An Australian researcher is leading an international team of scientists developing a clean source of energy from microalgae. The team have developed one algae that not only makes oil for biodiesel production but also generates hydrogen. Commercial hydrogen production uses fossil fuels and produces carbon dioxide.
Microscopic magnets ferrying drugs through the bloodstream directly to diseased tissue are a new ‘green chemistry’ product which will improve health and the environment.
A team led by Prof. Colin Raston, of the University of Western Australia fabricated the nano ‘bullets’ which can be directed by an external magnetic field to specific parts of the body. The new technology will enable doctors to send the drugs directly to the disease site, leaving healthy tissue intact and minimising toxic side-effects.
Up to 30 per cent of the fuel needed for Australia’s road transport and the aviation industry could be generated through biofuels, creating tens of thousands of jobs and adding $5 billion to Australia’s economy.
And one of the prime sources of biofuel, according to Southern Cross University’s Centre for Plant Conservation Genetics, could be eucalypts.
The health of southeast Queensland’s rivers, creeks and catchment areas are under scrutiny with the release of the 2009 Ecosystem Health Report Card.
Traditional knowledge can tell us much about the ecology of northern Australia.
The Nauiyu community from Daly River in the Northern Territory have worked with CSIRO’s Emma Woodward to create a seasonal calendar.
Indigenous people value rivers in many ways. Rivers provide bush foods and medicines, they are part of a culturally significant landscape, and have the potential to sustain future water-related businesses and employment.
So it’s important to know what impact changing river flow patterns and water allocations could have on Indigenous communities.
Every new technology brings opportunities and threats. Nanotechnology is no exception. It has the potential to create new materials that will dramatically improve drug delivery, medical diagnostics, clean and efficient energy, computing and more. But nanoparticles could also have significant health and environmental impacts.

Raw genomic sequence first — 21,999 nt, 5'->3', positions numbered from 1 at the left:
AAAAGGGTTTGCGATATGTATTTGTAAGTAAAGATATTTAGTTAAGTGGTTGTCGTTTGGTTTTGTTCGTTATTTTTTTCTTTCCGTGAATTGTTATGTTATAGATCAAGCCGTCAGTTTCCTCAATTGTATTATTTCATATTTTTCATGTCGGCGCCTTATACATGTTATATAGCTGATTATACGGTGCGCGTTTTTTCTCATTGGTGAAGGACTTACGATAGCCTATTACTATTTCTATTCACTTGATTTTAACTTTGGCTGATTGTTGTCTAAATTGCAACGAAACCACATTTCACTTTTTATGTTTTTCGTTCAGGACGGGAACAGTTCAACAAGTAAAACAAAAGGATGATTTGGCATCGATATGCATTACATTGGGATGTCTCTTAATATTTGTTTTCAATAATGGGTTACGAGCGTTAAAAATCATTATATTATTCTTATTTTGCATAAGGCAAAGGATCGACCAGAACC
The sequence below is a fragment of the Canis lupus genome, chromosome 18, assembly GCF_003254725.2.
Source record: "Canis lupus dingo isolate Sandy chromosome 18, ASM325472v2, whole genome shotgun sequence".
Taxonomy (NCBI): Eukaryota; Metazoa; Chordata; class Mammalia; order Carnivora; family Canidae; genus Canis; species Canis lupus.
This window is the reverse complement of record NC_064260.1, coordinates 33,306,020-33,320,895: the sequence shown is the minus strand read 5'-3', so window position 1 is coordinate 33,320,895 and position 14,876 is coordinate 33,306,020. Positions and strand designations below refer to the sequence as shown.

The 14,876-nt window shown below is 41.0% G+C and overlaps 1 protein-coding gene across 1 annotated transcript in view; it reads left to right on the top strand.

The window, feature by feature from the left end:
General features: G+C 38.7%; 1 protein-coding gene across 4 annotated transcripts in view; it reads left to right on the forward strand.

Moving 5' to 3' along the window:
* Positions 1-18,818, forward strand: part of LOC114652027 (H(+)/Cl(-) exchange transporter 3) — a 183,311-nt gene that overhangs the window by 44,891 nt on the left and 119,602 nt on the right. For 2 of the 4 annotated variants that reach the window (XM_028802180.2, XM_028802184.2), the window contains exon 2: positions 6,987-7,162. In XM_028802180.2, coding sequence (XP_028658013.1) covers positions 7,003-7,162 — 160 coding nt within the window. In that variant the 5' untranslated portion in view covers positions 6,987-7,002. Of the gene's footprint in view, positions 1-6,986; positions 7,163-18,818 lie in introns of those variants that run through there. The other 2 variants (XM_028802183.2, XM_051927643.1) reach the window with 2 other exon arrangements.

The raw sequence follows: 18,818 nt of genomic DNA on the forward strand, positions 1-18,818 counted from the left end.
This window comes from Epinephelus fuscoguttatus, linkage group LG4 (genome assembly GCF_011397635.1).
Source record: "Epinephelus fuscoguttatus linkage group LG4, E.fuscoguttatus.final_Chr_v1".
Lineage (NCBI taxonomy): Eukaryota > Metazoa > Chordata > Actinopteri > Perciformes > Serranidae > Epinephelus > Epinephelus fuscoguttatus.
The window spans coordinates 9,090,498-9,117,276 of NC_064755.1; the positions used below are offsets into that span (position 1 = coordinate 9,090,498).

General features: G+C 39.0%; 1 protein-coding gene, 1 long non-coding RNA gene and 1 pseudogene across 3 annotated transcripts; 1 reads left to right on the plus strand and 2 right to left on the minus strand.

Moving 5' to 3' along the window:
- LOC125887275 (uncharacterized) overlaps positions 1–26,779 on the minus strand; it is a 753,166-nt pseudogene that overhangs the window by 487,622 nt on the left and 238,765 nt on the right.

Kilometre-wide erosion gullies eating their way across Australia’s northern landscape are proving likely culprits as the main source of the sediments that are flushed into the Gulf of Carpentaria each year, possibly smothering prawn and barramundi breeding and rearing habitats.
RMIT University researchers have used nanotechnology to create a pioneering sensor that can precisely measure one of the world’s most poisonous substances—mercury.
The mercury sensor developed by RMIT’s Industrial Chemistry Group uses tiny flecks of gold that are nano-engineered to make them irresistible to mercury molecules.
Why are some plant seeds very small and others large? Angela Moles tackled this simple question by compiling information on 12,669 plant species. She discovered that plant seeds in the tropics are, on average, 300 times bigger than seeds in colder places like the northern coniferous forests. She then used these data to follow the evolutionary history of seed size over hundreds of millions of years.
The study was the first of its kind and the results, published in Science and PNAS, have revolutionised our understanding of the factors that determine the size of offspring in plants and animals. Angela is a leader in developing a new approach to ecology—one that could allow us to accurately model and predict the impact of climate change on ecosystems.
Continue reading Big ecology: From tundra to savanna